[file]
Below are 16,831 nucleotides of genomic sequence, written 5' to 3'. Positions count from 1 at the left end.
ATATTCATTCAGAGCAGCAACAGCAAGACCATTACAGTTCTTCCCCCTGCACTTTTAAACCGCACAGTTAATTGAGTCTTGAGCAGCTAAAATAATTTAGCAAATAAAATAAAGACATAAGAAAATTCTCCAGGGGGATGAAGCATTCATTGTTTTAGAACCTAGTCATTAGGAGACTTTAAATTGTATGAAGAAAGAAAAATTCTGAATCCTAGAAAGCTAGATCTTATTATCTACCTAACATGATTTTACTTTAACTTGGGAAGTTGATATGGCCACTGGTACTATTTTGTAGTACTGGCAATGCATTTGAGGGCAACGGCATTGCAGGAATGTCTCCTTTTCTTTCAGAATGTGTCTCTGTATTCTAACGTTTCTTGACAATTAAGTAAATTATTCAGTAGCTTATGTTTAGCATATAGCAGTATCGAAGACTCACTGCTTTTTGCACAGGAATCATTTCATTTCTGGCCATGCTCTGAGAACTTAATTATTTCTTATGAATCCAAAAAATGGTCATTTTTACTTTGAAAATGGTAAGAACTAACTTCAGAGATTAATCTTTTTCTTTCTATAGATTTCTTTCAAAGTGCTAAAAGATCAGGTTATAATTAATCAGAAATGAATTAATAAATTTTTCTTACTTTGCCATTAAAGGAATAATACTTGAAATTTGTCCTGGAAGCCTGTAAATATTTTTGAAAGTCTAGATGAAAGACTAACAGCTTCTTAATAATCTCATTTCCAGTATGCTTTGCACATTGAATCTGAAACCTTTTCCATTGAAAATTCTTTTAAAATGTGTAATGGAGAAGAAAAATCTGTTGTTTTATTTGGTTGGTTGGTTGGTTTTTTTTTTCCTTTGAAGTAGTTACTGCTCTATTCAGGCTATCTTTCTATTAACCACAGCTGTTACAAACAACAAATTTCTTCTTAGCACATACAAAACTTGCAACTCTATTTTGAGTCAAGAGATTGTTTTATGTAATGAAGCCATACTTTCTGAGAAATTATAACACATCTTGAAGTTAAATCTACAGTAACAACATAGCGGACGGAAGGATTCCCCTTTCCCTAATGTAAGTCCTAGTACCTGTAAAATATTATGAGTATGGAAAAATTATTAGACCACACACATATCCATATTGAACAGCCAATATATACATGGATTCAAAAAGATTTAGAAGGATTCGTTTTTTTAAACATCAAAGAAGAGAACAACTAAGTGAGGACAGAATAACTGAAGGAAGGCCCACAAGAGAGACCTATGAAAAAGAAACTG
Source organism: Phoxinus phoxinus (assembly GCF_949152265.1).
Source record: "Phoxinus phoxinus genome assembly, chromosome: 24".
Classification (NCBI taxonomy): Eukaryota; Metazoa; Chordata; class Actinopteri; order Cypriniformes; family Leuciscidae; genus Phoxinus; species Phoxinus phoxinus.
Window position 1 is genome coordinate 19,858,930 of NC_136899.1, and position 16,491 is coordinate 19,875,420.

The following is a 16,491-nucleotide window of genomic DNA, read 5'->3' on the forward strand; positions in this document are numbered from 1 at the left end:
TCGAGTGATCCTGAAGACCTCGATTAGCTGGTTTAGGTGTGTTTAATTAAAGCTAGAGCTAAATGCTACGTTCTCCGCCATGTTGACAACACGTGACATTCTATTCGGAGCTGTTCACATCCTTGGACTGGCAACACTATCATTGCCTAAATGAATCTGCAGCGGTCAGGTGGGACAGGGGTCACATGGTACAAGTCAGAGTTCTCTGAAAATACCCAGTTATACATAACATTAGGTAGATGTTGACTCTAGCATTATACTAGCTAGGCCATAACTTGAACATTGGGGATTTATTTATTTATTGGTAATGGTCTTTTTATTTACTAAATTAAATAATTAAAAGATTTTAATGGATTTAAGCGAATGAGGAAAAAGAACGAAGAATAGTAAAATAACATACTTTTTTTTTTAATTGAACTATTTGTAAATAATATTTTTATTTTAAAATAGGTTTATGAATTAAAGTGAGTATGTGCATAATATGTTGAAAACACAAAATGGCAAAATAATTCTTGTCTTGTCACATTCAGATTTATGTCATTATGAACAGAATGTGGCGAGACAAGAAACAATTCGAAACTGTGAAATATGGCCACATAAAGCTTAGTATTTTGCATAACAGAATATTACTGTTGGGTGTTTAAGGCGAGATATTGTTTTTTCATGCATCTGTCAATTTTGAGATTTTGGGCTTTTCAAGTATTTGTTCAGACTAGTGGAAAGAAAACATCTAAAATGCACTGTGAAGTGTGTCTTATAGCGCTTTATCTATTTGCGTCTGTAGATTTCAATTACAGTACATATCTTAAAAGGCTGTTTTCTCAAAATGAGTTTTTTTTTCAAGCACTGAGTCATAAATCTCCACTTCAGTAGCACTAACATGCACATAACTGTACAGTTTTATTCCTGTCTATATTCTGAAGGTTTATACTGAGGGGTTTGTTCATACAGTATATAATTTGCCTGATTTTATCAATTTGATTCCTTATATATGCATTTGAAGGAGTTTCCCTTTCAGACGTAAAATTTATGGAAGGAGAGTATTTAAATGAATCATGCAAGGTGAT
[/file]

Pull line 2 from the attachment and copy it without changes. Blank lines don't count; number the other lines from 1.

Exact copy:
ATATTCATTCAGAGCAGCAACAGCAAGACCATTACAGTTCTTCCCCCTGCACTTTTAAACCGCACAGTTAATTGAGTCTTGAGCAGCTAAAATAATTTAGCAAATAAAATAAAGACATAAGAAAATTCTCCAGGGGGATGAAGCATTCATTGTTTTAGAACCTAGTCATTAGGAGACTTTAAATTGTATGAAGAAAGAAAAATTCTGAATCCTAGAAAGCTAGATCTTATTATCTACCTAACATGATTTTACTTTAACTTGGGAAGTTGATATGGCCACTGGTACTATTTTGTAGTACTGGCAATGCATTTGAGGGCAACGGCATTGCAGGAATGTCTCCTTTTCTTTCAGAATGTGTCTCTGTATTCTAACGTTTCTTGACAATTAAGTAAATTATTCAGTAGCTTATGTTTAGCATATAGCAGTATCGAAGACTCACTGCTTTTTGCACAGGAATCATTTCATTTCTGGCCATGCTCTGAGAACTTAATTATTTCTTATGAATCCAAAAAATGGTCATTTTTACTTTGAAAATGGTAAGAACTAACTTCAGAGATTAATCTTTTTCTTTCTATAGATTTCTTTCAAAGTGCTAAAAGATCAGGTTATAATTAATCAGAAATGAATTAATAAATTTTTCTTACTTTGCCATTAAAGGAATAATACTTGAAATTTGTCCTGGAAGCCTGTAAATATTTTTGAAAGTCTAGATGAAAGACTAACAGCTTCTTAATAATCTCATTTCCAGTATGCTTTGCACATTGAATCTGAAACCTTTTCCATTGAAAATTCTTTTAAAATGTGTAATGGAGAAGAAAAATCTGTTGTTTTATTTGGTTGGTTGGTTGGTTTTTTTTTTCCTTTGAAGTAGTTACTGCTCTATTCAGGCTATCTTTCTATTAACCACAGCTGTTACAAACAACAAATTTCTTCTTAGCACATACAAAACTTGCAACTCTATTTTGAGTCAAGAGATTGTTTTATGTAATGAAGCCATACTTTCTGAGAAATTATAACACATCTTGAAGTTAAATCTACAGTAACAACATAGCGGACGGAAGGATTCCCCTTTCCCTAATGTAAGTCCTAGTACCTGTAAAATATTATGAGTATGGAAAAATTATTAGACCACACACATATCCATATTGAACAGCCAATATATACATGGATTCAAAAAGATTTAGAAGGATTCGTTTTTTTAAACATCAAAGAAGAGAACAACTAAGTGAGGACAGAATAACTGAAGGAAGGCCCACAAGAGAGACCTATGAAAAAGAAACTG